Mercedes CLS gets a mid-life facelift


June 26, 2014

As well as styling updates, the new CLS features a new 9-speed gearbox and adaptive LED headlights

As well as styling updates, the new CLS features a new 9-speed gearbox and adaptive LED headlights

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When Mercedes released its first CLS, people questioned the move. Who wants a four-door coupe? Despite having some doubters, it turned out to be a huge hit with style-conscious buyers, especially after the release of the second generation model in 2010. Mercedes has now revealed what the updated CLS will look like, and is packing some interesting tech into the new car, including a 9-speed automatic gearbox and tricky LED headlamps.

Being a facelift, there are some small cosmetic changes to the CLS. On the outside, the front of the car has been changed to include a "diamond grill" and larger air intakes which give the CLS a more aggressive stance. It keeps, however, the frameless windows and sloping roofline that give the car its trademark coupe profile. Inside, the changes include a freestanding 8-inch screen atop the dash and a redesigned steering wheel.

To complement the new front styling, the updated CLS will take advantage of what Mercedes is calling Multibeam LED adaptive headlights. Instead of using traditional globes, the headlight cluster is made up of 24 individual LEDs that can be individually controlled, with 255 different stages of brightness.

The (optional) lights are connected to a windscreen mounted camera, which senses oncoming traffic and is able to darken areas of the headlight beam to avoid dazzling other drivers. The camera is connected to four control units which can adjust brightness 100 times per second, to ensure the beam is always at its brightest.

Mercedes says the technology allows the main beam to be switched on permanently, without blinding other road users, thus giving the CLS driver the brightest and safest possible view of the road. The headlight beam can also swivel independently of the steering wheel, with the windscreen camera able to turn or straighten the beam before corners to give the driver the best possible view of what is coming around the bend.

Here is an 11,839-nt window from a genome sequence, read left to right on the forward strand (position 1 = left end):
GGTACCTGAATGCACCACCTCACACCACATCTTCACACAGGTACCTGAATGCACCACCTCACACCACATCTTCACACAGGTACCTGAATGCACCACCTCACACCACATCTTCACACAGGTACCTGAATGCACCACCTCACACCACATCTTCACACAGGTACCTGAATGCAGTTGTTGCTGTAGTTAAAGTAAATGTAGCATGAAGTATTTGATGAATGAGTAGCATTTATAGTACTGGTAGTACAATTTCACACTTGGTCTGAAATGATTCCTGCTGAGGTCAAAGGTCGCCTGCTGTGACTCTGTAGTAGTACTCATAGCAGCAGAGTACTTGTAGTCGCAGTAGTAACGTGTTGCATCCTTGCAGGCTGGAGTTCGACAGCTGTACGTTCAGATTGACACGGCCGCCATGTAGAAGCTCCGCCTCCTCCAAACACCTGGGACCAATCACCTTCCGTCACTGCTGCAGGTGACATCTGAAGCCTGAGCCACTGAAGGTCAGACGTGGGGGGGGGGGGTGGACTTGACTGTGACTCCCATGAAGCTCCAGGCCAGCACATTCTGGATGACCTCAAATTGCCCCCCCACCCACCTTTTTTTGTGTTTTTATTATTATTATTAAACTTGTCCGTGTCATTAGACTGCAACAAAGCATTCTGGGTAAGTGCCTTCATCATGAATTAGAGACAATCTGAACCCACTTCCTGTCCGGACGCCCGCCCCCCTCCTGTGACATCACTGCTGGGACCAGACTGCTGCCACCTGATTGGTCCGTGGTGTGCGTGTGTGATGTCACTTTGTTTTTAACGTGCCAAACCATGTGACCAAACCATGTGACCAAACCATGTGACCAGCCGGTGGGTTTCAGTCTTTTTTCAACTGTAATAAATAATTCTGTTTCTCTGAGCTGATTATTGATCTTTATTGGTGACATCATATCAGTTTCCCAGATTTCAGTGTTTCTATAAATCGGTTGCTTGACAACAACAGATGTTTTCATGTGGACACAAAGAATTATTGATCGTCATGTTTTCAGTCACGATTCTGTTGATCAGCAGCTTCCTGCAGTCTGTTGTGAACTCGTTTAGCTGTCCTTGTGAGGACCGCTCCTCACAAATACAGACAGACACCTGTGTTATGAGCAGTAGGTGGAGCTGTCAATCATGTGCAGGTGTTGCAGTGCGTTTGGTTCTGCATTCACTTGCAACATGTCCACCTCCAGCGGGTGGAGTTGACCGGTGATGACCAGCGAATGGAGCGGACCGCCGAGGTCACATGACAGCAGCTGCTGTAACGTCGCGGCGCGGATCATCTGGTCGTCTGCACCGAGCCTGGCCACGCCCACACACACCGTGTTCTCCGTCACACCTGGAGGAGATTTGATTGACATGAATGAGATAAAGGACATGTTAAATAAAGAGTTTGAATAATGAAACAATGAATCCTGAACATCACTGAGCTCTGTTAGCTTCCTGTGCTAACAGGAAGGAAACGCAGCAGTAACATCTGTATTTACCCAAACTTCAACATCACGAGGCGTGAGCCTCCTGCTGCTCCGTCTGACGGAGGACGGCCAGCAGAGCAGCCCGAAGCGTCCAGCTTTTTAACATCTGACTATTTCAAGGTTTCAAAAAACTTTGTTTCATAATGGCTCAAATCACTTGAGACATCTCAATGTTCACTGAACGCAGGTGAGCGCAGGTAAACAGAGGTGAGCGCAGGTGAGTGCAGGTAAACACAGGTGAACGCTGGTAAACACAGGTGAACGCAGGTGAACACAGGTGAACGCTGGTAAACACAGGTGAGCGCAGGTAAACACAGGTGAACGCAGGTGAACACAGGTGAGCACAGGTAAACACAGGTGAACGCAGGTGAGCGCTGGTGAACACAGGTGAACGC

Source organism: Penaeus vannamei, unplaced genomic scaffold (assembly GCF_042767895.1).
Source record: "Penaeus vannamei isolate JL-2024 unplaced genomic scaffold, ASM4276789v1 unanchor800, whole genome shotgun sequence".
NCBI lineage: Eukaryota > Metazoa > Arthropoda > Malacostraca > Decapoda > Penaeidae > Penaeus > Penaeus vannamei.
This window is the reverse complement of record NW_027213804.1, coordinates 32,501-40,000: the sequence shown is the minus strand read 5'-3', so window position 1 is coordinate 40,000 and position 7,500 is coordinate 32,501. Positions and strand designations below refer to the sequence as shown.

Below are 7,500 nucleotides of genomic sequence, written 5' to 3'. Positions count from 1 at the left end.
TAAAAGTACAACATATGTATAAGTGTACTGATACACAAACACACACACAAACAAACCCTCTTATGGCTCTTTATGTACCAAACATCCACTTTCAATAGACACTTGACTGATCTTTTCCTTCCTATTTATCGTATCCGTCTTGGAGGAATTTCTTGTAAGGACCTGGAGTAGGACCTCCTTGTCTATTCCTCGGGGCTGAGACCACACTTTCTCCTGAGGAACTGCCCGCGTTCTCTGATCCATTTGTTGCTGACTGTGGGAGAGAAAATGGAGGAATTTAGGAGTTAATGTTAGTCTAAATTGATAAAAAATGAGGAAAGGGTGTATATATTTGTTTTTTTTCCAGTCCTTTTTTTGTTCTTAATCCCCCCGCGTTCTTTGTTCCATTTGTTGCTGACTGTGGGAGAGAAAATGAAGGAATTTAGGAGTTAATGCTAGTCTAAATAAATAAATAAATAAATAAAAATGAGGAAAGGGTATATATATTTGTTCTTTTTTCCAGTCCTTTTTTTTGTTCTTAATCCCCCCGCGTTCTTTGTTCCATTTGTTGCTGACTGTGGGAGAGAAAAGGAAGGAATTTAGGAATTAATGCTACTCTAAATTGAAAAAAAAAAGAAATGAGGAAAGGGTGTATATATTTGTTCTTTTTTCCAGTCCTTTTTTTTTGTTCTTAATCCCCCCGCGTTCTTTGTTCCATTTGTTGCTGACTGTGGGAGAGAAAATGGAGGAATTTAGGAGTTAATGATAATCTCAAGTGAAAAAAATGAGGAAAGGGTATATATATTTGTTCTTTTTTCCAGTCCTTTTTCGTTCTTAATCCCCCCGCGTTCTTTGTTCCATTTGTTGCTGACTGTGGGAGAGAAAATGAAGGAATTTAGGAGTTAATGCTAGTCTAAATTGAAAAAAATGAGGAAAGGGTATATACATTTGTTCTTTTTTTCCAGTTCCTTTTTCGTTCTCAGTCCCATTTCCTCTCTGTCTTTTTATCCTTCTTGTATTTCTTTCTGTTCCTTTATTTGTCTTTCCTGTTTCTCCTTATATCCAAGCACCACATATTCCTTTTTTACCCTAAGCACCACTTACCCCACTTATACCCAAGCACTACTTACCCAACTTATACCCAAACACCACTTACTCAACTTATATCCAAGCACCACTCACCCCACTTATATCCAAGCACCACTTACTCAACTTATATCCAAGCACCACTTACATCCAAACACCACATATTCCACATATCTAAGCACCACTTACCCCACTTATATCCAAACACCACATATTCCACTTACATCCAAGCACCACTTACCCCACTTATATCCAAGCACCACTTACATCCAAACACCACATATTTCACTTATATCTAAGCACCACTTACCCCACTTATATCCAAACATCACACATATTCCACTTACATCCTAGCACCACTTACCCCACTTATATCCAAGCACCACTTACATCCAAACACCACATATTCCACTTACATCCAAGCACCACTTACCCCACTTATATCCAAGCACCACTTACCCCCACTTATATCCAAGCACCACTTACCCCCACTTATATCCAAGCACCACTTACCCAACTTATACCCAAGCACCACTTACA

On top of the new headlight design, the refreshed CLS joins Land Rover in offering a 9-speed automatic gearbox. The 9G-Tronic gearbox will be offered on the CLS 220, 250, 350 and 500 models, and is designed to provide better fuel economy on the highway, while still shifting smoothly around town.

The CLS has also had its engine lineup refreshed, with two new engines joining the range. The first new motor features in the CLS 220 Bluetec, and is a 2.1-liter diesel, making 170 hp (125 kW) and 400 Nm (295 lb.ft). The second is a 3.5-liter, twin turbocharged 6 cylinder petrol, which features in the CLS 400 and makes 333 hp (245 kW) of power and 480 Nm (354 lb.ft) of torque between 1,200 and 4,000 RPM. The range is still topped by the 5.5-liter V8 hiding under the hood of the CLS 63 AMG, which has been given a boost to 585 hp (430 kW) and 800 Nm (590 lb.ft) in AMG "S" spec.

The CLS has always been one of the better looking cars on the road, so it's no surprise that Mercedes hasn't messed with the formula for its updated model. As well as the standard four-door coupe, the Shooting Brake body style will continue to be offered.

Source: Mercedes Benz

About the Author
Scott Collie Based in Melbourne, Australia, Scott grew up with a passion for cars and a love of writing. He now combines the two by covering all things automotive for Gizmag. When he’s got a spare moment, you can usually find him freezing himself silly in search of fresh powder to ski. All articles by Scott Collie

Looks are still good, if only it was a little less pricy ...

The Skud

I wonder if the headlamp system will adapt properly to an oncoming vehicle that has its offside headlamp out because of a blown bulb, say. If it thinks that it is a motorcycle and only adapts to the nearside, it will zap the driver with full beam, just when they need to know exactly where they are in relation to this car.

Edwin Land had the idea of polarising headlamps and windshields at right-angles to each other ( Surely, if it is worth the effort to produce the headlamp system this car employs, it is worth going that little bit further to employ Land's idea. The slight loss of illumination due to the polarisation process can easily be regained by a matching slight increase in the power of the LEDs. (Seeing as reflected light is polarized, being dazzled from behind is, I assume, solved by proper choice of the headlamp orientation of the polarising film.)

It will take time for the technology to creep into all motor vehicles, but if you don't set out on the journey, you will never get to the destination. In the end, there would be no need for a dipped beam and all vehicles could have their headlamps permanently on, especially with LEDs.

Mel Tisdale
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